A year ago, Facebook was being blamed for eviscerating the tech IPO market.
This year, it could help resuscitate it.
Some stock watchers suggest Facebook's recent reversal of fortune reflects a rejuvenated tech market, and the company would have fared much better had it gone public this year.
"It's both Facebook performing well, and (a stronger) tech (market) helping any high-profile tech stock," says Bill Tai, a general partner at Charles River Ventures.
"What happened last year is ancient history," says John Fitzgibbon, founder of market researcher IPOScoop.com. "Facebook was a spectacular pop and flop. Market conditions were bad then."
But Facebook's strides in mobile advertising and healthier financial standing since underscore an improved tech sector, Fitzgibbon says.
"This market is stronger than people realize, with some promising IPOs," Fitzgibbon says. "Apple's stock drop is masking the true strength of (the tech-heavy) Nasdaq composite."
Two business-software companies are expected to go public Friday: Marketo, which makes marketing software, and data-visualization company Tableau Software, which recently raised its price range to $28 to $30 per share, from $23 to $26.
There could be more, with strong rumblings of potential IPOs over the next year from consumer tech players such as Twitter, Square, Dropbox and Box, among others.
Last year, Facebook's flop rippled to the market, with an absence of consumer-related Web offerings in late 2012 and early this year.
Since Facebook stumbled out of the IPO gate, however, it has rebounded nicely. Despite the rap against Internet companies as money-losing story stocks, Facebook has been profitable the past two quarters.
It recently reported $1.5 billion in revenue for its first quarter, which is 38% higher than it was in the same quarter a year ago. Facebook's net income of $219 million in the first quarter was a 6.8% improvement over the same period a year ago. That's above the 5% earnings growth being reported by Standard & Poor's 500 companies in the first quarter, says S&P Capital IQ.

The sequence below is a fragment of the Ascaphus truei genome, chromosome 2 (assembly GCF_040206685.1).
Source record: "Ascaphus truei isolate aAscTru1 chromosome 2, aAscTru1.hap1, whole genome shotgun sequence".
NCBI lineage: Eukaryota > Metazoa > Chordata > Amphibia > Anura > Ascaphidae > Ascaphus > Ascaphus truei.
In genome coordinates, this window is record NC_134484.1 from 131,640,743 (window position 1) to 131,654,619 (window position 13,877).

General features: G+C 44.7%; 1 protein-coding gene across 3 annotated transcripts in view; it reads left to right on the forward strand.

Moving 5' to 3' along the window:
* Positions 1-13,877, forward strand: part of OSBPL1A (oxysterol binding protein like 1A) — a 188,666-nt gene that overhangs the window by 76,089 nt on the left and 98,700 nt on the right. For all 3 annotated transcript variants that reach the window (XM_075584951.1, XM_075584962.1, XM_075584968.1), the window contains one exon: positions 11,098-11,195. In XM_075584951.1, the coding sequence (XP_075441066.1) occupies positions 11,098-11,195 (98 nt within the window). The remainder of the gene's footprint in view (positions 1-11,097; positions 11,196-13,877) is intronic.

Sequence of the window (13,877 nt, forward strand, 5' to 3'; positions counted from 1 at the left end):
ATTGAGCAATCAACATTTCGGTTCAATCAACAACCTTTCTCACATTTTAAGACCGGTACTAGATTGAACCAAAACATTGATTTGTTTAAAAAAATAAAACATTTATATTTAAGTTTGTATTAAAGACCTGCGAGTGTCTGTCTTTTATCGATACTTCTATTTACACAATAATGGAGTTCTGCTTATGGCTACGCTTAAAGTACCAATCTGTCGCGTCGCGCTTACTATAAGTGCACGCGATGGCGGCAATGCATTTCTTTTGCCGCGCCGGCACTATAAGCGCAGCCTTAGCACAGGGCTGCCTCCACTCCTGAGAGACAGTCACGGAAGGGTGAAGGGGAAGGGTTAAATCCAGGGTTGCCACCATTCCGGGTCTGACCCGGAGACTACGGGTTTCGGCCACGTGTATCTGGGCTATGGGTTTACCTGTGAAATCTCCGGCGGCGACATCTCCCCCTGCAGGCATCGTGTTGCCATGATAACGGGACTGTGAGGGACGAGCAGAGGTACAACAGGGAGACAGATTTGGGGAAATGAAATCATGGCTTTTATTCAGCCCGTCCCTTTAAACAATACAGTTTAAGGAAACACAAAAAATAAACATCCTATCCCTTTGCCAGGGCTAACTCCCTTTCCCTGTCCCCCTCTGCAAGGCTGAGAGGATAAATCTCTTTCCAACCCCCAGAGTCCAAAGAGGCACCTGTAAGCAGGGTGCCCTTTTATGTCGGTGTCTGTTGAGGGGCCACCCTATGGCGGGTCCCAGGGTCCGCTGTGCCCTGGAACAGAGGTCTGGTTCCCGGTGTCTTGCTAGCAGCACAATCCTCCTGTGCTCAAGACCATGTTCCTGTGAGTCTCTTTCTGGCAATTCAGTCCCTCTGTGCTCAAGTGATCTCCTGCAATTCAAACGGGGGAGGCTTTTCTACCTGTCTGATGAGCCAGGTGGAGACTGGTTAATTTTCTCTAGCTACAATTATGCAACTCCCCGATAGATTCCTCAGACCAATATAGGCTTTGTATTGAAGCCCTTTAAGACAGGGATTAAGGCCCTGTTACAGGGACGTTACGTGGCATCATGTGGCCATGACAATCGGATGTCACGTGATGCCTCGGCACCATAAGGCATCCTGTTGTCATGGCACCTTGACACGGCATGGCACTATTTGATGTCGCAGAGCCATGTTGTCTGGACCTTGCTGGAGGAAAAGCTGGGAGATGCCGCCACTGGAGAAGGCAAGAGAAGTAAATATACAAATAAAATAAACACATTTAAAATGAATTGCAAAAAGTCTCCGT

At the same time, 751 million of Facebook's 1.11 billion monthly active users accessed the site on mobile devices. That's up 54% from the same time a year ago.
Facebook declined to comment for this story. But a source close to the company, requesting anonymity because the person is not authorized to speak on behalf of Facebook, says mobile has dramatically changed the social network's financial picture.
About 30% of the company's $1.25 billion in first-quarter ad revenue came from mobile ads. A year ago, not a penny of its $872 million in quarterly ads was mobile.
Still, earnings growth of 6.8% is a far cry from the skyrocketing profitability investors were thinking the company could produce when it went public in May 2012.
"Facebook has done a good job with monetization and has made impressive strides in mobile," says Morgan Flager, a partner at venture-capital firm Silverton Partners. "The tricky part is to continue to show improved monetization to meet Wall Street's increasingly high expectations (and) not alienate your existing user base by making Facebook too commercial."
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